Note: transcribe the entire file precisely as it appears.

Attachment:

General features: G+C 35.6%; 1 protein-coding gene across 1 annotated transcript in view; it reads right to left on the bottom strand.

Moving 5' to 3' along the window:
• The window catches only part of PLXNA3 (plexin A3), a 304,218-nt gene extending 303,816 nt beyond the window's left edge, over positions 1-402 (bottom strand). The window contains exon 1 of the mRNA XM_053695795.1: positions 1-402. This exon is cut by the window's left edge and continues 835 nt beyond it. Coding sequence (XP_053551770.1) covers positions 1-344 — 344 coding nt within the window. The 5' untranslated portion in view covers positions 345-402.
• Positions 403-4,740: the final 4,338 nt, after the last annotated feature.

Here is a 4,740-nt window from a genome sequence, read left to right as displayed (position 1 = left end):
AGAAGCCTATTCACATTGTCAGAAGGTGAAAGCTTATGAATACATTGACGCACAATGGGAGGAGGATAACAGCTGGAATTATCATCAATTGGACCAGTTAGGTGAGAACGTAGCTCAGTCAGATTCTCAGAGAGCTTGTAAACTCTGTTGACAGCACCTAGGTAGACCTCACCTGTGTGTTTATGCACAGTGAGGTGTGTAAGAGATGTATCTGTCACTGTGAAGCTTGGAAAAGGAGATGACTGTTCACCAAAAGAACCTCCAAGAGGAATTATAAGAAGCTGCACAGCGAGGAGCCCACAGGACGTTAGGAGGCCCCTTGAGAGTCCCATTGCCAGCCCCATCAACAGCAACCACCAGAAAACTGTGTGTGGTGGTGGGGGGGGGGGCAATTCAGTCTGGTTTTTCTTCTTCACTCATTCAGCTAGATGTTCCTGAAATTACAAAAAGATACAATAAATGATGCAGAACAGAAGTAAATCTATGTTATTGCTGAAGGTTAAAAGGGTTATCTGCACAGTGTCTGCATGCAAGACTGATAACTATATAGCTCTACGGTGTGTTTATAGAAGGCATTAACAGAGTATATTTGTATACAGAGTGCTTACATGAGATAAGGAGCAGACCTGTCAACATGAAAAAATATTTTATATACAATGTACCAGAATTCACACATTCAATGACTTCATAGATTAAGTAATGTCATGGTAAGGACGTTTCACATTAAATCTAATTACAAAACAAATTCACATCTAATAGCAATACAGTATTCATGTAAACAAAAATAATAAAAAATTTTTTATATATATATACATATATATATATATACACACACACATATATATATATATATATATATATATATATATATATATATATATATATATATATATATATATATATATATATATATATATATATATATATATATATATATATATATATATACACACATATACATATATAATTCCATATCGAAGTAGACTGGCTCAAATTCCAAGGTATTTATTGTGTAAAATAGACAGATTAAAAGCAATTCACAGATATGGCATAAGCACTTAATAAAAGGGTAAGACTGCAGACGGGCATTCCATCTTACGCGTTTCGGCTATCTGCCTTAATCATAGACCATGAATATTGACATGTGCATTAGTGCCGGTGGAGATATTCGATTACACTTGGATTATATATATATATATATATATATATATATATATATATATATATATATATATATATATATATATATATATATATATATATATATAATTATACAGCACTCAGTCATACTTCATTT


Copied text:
General features: G+C 35.6%; 1 protein-coding gene across 1 annotated transcript in view; it reads right to left on the bottom strand.

Moving 5' to 3' along the window:
• The window catches only part of PLXNA3 (plexin A3), a 304,218-nt gene extending 303,816 nt beyond the window's left edge, over positions 1-402 (bottom strand). The window contains exon 1 of the mRNA XM_053695795.1: positions 1-402. This exon is cut by the window's left edge and continues 835 nt beyond it. Coding sequence (XP_053551770.1) covers positions 1-344 — 344 coding nt within the window. The 5' untranslated portion in view covers positions 345-402.
• Positions 403-4,740: the final 4,338 nt, after the last annotated feature.

Here is a 4,740-nt window from a genome sequence, read left to right as displayed (position 1 = left end):
AGAAGCCTATTCACATTGTCAGAAGGTGAAAGCTTATGAATACATTGACGCACAATGGGAGGAGGATAACAGCTGGAATTATCATCAATTGGACCAGTTAGGTGAGAACGTAGCTCAGTCAGATTCTCAGAGAGCTTGTAAACTCTGTTGACAGCACCTAGGTAGACCTCACCTGTGTGTTTATGCACAGTGAGGTGTGTAAGAGATGTATCTGTCACTGTGAAGCTTGGAAAAGGAGATGACTGTTCACCAAAAGAACCTCCAAGAGGAATTATAAGAAGCTGCACAGCGAGGAGCCCACAGGACGTTAGGAGGCCCCTTGAGAGTCCCATTGCCAGCCCCATCAACAGCAACCACCAGAAAACTGTGTGTGGTGGTGGGGGGGGGGGCAATTCAGTCTGGTTTTTCTTCTTCACTCATTCAGCTAGATGTTCCTGAAATTACAAAAAGATACAATAAATGATGCAGAACAGAAGTAAATCTATGTTATTGCTGAAGGTTAAAAGGGTTATCTGCACAGTGTCTGCATGCAAGACTGATAACTATATAGCTCTACGGTGTGTTTATAGAAGGCATTAACAGAGTATATTTGTATACAGAGTGCTTACATGAGATAAGGAGCAGACCTGTCAACATGAAAAAATATTTTATATACAATGTACCAGAATTCACACATTCAATGACTTCATAGATTAAGTAATGTCATGGTAAGGACGTTTCACATTAAATCTAATTACAAAACAAATTCACATCTAATAGCAATACAGTATTCATGTAAACAAAAATAATAAAAAATTTTTTATATATATATACATATATATATATATACACACACACATATATATATATATATATATATATATATATATATATATATATATATATATATATATATATATATATATATATATATATATATATATATATATATATATATATATATATATACACACATATACATATATAATTCCATATCGAAGTAGACTGGCTCAAATTCCAAGGTATTTATTGTGTAAAATAGACAGATTAAAAGCAATTCACAGATATGGCATAAGCACTTAATAAAAGGGTAAGACTGCAGACGGGCATTCCATCTTACGCGTTTCGGCTATCTGCCTTAATCATAGACCATGAATATTGACATGTGCATTAGTGCCGGTGGAGATATTCGATTACACTTGGATTATATATATATATATATATATATATATATATATATATATATATATATATATATATATATATATATATATATATATATATATATAATTATACAGCACTCAGTCATACTTCATTT